Tuesday, 16 December 2008

John G. Kemeny: BASIC and DTSS: Everyone a Programmer

Kemeny and Kurtz realized that a new computer language was needed that could be easily learned and accessible to typical college students. Kemeny noted, "We at Dartmouth envisaged the possibility of millions of people writing their own computer programs." (Man and the Computer, p. 30) They designed their language with plain English and high school algebra like commands and so that the lay user could learn a very few commands and then be able to write interesting programs. Kemeny started to work on a draft version in September, 1963. The result was BASIC, Beginners All-Purpose Symbolic Instruction Code. The first BASIC program ran on May 1, 1964 at 4:00 am. Kemeny and Kurtz made an effort to get as many students as possible using BASIC and they were available to hear about problems and bugs and to come up with bug fixes. Kemeny and Kurtz wanted BASIC to be in the public domain. Dartmouth copyrighted BASIC but made it available without charge.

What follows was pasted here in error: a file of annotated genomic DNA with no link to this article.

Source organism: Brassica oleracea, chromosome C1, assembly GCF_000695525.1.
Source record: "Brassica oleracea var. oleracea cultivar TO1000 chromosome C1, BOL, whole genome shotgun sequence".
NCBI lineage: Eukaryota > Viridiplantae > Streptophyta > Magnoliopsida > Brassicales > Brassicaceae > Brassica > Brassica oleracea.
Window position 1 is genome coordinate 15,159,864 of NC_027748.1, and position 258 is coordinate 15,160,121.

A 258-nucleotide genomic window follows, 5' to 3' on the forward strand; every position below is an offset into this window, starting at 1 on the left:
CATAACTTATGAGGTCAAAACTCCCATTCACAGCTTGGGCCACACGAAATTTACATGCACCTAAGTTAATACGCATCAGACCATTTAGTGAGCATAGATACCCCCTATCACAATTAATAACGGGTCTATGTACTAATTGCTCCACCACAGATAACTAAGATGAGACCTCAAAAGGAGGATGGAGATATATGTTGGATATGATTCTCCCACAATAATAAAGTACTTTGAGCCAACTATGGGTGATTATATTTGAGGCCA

Kemeny had a very broad vision of the role computers would play in society. He foresaw a man-machine symbiosis that would help both to evolve rapidly. In the early 1970's he predicted that within 20 years there would be a national computer network with erminals in millions of homes, so every home would be a mini university. He also predicted there would be a National Automated Reference Library, a national ersonalized computer delivered news service, and, especially, greatly enhanced education via time sharing and simple programming languages. Kemeny worked hard to implement his visions and felt by the late 1980's great disappointment in the slow progress. He died just as the great computer networking structures that have developed in some large measure because of his pioneering work and vision have begun to fulfill more of his expectations but also just as a fight is being waged by those who want to commercialize theses networking
structures and those who want to keep them in the public domain.

Full text here.

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